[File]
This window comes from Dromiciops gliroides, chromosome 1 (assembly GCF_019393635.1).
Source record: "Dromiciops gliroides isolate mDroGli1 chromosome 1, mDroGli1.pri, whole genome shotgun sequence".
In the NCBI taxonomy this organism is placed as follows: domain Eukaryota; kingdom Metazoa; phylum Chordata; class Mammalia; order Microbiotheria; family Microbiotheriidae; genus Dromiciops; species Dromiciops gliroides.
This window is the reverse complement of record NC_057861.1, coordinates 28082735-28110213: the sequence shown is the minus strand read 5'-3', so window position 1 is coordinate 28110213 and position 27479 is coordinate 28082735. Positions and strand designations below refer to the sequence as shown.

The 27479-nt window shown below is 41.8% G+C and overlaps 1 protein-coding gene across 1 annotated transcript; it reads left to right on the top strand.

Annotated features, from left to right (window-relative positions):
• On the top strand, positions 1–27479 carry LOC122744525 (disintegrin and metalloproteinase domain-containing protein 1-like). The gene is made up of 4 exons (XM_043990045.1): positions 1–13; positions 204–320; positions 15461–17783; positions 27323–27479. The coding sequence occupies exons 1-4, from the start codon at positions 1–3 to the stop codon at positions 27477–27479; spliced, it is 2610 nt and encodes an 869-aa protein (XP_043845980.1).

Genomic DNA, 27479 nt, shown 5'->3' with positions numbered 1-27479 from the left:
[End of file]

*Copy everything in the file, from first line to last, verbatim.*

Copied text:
This window comes from Dromiciops gliroides, chromosome 1 (assembly GCF_019393635.1).
Source record: "Dromiciops gliroides isolate mDroGli1 chromosome 1, mDroGli1.pri, whole genome shotgun sequence".
In the NCBI taxonomy this organism is placed as follows: domain Eukaryota; kingdom Metazoa; phylum Chordata; class Mammalia; order Microbiotheria; family Microbiotheriidae; genus Dromiciops; species Dromiciops gliroides.
This window is the reverse complement of record NC_057861.1, coordinates 28082735-28110213: the sequence shown is the minus strand read 5'-3', so window position 1 is coordinate 28110213 and position 27479 is coordinate 28082735. Positions and strand designations below refer to the sequence as shown.

The 27479-nt window shown below is 41.8% G+C and overlaps 1 protein-coding gene across 1 annotated transcript; it reads left to right on the top strand.

Annotated features, from left to right (window-relative positions):
• On the top strand, positions 1–27479 carry LOC122744525 (disintegrin and metalloproteinase domain-containing protein 1-like). The gene is made up of 4 exons (XM_043990045.1): positions 1–13; positions 204–320; positions 15461–17783; positions 27323–27479. The coding sequence occupies exons 1-4, from the start codon at positions 1–3 to the stop codon at positions 27477–27479; spliced, it is 2610 nt and encodes an 869-aa protein (XP_043845980.1).

Genomic DNA, 27479 nt, shown 5'->3' with positions numbered 1-27479 from the left: